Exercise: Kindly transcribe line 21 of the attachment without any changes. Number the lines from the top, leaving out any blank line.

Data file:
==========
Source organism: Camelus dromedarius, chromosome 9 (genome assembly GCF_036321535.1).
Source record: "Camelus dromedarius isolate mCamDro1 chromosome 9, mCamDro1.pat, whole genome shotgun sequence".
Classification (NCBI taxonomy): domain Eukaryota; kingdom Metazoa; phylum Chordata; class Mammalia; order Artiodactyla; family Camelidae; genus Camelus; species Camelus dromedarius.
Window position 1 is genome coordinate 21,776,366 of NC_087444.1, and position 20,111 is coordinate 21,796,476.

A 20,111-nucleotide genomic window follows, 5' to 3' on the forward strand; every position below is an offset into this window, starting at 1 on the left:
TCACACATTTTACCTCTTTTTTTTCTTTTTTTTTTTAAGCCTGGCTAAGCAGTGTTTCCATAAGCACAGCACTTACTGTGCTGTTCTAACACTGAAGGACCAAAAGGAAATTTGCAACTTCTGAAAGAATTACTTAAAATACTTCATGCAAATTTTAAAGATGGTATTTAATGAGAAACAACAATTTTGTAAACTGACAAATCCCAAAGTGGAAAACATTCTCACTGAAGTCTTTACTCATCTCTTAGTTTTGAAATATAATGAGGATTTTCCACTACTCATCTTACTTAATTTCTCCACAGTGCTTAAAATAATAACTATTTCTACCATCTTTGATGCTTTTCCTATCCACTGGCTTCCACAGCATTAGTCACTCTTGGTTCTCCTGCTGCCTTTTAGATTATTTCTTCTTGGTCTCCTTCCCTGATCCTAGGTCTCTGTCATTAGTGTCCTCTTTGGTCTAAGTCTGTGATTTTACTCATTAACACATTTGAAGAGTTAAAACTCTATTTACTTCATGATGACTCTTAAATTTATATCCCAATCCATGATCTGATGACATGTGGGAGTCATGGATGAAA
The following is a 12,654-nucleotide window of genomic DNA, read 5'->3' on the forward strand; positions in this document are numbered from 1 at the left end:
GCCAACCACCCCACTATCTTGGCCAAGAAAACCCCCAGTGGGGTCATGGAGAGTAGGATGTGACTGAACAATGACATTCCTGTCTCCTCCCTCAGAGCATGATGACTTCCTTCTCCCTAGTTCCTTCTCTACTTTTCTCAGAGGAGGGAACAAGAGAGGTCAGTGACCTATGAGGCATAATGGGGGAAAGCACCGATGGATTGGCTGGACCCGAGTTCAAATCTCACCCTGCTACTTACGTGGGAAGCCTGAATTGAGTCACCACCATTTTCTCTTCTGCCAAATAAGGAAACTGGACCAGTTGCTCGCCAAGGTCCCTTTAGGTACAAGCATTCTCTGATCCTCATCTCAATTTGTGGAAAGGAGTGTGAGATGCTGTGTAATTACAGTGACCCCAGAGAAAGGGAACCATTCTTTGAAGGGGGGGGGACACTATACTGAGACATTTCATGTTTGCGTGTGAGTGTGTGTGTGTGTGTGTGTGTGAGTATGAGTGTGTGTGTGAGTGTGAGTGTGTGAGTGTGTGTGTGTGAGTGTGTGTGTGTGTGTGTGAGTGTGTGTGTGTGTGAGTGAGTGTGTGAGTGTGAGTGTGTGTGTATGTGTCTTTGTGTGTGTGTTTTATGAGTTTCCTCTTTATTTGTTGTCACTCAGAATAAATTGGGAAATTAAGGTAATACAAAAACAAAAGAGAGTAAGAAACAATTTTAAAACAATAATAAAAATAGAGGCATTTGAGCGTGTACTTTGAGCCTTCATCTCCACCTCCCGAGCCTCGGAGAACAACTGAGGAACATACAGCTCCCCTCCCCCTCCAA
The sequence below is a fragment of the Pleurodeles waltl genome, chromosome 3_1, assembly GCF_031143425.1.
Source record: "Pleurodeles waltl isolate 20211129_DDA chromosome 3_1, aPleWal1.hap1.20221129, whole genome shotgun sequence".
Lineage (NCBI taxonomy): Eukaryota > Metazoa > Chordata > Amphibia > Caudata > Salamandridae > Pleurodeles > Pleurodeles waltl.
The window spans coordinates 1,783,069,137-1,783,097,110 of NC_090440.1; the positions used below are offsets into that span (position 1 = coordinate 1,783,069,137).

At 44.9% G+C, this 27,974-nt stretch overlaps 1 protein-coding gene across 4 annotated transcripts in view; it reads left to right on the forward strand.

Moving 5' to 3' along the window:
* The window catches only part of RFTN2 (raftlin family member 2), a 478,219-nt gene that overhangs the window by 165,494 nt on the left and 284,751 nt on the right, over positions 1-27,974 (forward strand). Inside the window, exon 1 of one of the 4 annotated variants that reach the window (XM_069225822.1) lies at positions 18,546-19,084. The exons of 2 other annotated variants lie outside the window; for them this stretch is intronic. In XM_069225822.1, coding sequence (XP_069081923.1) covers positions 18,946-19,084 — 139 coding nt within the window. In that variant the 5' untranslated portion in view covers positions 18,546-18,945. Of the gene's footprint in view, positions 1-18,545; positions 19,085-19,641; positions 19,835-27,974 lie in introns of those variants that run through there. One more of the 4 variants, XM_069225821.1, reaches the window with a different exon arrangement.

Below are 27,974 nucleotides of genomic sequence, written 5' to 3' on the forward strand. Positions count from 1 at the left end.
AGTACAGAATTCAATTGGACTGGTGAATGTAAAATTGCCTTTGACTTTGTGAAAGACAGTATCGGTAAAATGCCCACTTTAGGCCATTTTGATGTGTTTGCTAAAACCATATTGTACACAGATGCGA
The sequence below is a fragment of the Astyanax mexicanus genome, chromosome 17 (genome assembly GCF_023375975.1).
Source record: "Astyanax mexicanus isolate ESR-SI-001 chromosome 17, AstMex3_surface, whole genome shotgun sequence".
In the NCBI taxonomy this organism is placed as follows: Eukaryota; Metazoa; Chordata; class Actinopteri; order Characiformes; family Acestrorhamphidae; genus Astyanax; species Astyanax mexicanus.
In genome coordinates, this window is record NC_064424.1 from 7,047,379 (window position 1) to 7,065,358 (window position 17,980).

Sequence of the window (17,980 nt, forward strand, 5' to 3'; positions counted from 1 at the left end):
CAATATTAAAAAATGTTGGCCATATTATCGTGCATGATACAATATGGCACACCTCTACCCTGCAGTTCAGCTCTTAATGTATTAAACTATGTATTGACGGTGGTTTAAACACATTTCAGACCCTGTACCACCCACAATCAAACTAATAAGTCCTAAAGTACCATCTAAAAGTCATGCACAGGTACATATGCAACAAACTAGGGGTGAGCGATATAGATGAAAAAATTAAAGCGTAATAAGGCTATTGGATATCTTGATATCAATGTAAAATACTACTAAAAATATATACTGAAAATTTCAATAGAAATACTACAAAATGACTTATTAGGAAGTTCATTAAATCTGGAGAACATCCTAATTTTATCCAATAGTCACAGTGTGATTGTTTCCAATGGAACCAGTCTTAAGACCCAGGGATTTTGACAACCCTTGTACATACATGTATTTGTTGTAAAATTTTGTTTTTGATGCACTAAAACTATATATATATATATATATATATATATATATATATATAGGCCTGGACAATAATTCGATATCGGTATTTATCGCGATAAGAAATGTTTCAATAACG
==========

In genome coordinates, this window is record NC_064424.1 from 7,047,379 (window position 1) to 7,065,358 (window position 17,980).